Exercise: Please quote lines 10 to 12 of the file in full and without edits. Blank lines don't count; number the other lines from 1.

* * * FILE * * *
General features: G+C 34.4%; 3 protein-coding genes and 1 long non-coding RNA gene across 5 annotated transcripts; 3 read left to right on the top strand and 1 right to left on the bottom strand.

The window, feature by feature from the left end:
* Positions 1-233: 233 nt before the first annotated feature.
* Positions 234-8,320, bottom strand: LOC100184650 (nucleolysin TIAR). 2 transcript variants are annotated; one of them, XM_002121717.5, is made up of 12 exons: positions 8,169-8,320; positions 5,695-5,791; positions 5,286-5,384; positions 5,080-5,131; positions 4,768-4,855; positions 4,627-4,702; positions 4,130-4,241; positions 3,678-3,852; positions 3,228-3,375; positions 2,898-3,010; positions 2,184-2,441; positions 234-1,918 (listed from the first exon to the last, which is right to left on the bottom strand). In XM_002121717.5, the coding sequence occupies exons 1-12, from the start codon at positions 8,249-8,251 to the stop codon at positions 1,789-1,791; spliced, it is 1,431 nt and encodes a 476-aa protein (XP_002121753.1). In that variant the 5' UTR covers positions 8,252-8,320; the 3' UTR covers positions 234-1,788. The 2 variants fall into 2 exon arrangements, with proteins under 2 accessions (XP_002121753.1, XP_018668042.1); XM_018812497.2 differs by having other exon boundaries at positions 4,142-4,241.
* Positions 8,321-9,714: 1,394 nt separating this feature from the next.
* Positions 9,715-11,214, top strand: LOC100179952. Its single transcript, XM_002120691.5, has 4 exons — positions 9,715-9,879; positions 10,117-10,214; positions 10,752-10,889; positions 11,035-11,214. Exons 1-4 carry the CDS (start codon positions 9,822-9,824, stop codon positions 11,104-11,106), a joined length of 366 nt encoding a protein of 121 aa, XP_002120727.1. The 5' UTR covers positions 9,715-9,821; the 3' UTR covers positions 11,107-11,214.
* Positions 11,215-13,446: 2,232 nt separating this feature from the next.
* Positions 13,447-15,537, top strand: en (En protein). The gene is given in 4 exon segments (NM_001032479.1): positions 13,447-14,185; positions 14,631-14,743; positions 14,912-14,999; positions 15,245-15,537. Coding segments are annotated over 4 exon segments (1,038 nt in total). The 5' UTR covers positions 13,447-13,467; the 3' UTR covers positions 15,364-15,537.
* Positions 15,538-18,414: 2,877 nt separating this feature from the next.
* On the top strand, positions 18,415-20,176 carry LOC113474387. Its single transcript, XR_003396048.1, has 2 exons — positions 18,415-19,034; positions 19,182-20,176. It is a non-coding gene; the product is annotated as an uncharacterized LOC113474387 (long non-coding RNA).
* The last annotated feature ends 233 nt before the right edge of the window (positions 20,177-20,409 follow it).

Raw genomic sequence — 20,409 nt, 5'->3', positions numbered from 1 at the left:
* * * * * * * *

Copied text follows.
* On the top strand, positions 18,415-20,176 carry LOC113474387. Its single transcript, XR_003396048.1, has 2 exons — positions 18,415-19,034; positions 19,182-20,176. It is a non-coding gene; the product is annotated as an uncharacterized LOC113474387 (long non-coding RNA).
* The last annotated feature ends 233 nt before the right edge of the window (positions 20,177-20,409 follow it).

Raw genomic sequence — 20,409 nt, 5'->3', positions numbered from 1 at the left: